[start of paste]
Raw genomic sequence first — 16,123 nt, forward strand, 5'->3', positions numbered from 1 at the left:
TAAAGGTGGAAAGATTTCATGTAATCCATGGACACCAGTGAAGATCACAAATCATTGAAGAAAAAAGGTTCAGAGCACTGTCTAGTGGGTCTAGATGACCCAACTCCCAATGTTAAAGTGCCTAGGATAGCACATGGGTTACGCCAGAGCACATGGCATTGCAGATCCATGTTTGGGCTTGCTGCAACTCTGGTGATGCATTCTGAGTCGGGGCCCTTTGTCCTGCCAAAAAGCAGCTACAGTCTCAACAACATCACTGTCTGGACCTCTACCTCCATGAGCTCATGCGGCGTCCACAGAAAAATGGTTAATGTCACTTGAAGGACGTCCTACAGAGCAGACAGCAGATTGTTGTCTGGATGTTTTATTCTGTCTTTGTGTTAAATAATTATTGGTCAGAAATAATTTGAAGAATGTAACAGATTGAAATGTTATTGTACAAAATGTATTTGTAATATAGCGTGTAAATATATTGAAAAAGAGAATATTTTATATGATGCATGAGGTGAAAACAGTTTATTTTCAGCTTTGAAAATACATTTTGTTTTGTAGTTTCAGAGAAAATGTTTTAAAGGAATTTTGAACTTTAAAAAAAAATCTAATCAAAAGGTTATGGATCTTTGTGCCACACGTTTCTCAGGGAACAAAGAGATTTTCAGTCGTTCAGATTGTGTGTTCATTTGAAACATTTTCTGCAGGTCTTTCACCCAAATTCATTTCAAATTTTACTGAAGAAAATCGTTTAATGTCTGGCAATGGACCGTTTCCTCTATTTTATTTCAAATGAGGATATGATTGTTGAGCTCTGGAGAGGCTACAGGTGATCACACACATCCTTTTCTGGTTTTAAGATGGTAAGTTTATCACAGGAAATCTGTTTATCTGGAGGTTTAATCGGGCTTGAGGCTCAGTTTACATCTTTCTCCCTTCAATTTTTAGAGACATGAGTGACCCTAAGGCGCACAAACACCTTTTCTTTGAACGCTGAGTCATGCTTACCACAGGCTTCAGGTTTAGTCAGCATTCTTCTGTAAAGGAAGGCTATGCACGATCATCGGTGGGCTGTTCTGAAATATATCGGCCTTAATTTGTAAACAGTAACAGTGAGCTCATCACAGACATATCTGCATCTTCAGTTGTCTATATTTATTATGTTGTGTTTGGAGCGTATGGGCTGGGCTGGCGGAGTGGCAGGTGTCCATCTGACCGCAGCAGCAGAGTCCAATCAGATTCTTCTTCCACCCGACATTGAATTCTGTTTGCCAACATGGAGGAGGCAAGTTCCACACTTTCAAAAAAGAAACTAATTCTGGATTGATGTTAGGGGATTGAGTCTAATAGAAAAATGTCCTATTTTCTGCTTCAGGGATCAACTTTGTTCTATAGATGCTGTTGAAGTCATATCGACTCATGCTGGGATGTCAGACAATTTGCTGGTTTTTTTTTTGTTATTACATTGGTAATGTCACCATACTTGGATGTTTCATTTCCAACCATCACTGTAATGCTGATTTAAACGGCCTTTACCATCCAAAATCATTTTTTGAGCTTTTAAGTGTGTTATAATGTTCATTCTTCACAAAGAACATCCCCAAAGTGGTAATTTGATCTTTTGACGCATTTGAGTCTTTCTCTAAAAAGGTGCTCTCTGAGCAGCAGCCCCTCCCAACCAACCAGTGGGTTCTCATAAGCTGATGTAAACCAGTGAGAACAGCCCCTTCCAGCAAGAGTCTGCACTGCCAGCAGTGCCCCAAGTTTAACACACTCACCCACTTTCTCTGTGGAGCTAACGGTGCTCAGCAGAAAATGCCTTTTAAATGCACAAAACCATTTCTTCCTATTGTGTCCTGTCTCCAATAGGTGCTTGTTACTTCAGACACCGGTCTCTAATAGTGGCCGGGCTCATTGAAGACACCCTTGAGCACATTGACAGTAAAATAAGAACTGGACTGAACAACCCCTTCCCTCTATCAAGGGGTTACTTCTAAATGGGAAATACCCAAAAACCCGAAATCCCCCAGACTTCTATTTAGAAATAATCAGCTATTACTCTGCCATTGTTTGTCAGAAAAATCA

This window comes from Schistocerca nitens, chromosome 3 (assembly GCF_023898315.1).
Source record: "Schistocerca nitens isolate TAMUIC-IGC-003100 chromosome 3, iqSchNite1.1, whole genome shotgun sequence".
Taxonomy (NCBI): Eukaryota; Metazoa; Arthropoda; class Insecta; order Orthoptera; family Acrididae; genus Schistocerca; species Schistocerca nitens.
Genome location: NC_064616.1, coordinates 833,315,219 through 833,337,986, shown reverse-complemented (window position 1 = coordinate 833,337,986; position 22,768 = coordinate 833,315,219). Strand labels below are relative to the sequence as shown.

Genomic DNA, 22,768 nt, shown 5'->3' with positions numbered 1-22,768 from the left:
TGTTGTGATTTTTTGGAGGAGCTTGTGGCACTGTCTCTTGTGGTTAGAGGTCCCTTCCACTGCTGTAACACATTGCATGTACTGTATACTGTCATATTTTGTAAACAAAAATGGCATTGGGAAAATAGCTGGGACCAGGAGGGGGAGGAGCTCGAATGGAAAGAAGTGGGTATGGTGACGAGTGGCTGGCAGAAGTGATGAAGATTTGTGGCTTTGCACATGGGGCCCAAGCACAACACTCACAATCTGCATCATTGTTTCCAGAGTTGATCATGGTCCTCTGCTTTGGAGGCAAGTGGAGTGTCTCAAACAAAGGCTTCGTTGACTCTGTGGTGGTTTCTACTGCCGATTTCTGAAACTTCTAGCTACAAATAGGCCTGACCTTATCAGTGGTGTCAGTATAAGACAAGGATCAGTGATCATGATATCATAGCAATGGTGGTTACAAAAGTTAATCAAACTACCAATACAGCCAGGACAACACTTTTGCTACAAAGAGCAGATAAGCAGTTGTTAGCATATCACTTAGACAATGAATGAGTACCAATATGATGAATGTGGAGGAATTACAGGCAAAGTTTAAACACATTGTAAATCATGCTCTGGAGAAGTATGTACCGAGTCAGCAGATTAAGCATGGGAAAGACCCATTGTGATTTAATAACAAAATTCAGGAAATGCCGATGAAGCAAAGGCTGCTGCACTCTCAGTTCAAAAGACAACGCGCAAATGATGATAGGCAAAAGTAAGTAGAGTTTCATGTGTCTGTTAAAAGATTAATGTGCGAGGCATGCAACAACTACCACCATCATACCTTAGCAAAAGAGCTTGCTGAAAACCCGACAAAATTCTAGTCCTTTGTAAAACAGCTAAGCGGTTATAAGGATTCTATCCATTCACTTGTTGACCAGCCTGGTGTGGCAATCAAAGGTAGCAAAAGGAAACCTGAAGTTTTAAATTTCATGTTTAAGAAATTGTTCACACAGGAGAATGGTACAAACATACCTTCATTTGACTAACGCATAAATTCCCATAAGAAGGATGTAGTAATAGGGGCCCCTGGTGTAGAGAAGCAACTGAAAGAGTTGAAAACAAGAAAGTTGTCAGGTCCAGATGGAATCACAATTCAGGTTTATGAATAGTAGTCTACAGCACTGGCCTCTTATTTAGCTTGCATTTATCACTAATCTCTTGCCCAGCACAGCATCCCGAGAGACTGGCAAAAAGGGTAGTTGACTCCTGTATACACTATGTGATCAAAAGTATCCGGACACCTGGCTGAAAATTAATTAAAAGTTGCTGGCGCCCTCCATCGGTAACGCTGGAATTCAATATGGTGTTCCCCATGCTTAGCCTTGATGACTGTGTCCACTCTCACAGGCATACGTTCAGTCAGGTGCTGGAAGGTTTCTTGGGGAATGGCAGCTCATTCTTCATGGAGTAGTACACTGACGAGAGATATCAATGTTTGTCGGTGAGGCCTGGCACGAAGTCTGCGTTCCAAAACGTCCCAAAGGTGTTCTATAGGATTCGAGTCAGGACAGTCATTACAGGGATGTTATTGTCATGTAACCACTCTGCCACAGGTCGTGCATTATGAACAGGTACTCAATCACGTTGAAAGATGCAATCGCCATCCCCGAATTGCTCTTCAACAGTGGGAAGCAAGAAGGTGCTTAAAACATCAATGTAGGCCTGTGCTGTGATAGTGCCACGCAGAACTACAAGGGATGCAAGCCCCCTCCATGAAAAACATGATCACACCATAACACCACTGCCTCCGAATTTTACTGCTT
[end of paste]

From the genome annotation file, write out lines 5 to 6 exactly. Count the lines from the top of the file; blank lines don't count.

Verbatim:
Taxonomy (NCBI): Eukaryota; Metazoa; Arthropoda; class Insecta; order Orthoptera; family Acrididae; genus Schistocerca; species Schistocerca nitens.
Genome location: NC_064616.1, coordinates 833,315,219 through 833,337,986, shown reverse-complemented (window position 1 = coordinate 833,337,986; position 22,768 = coordinate 833,315,219). Strand labels below are relative to the sequence as shown.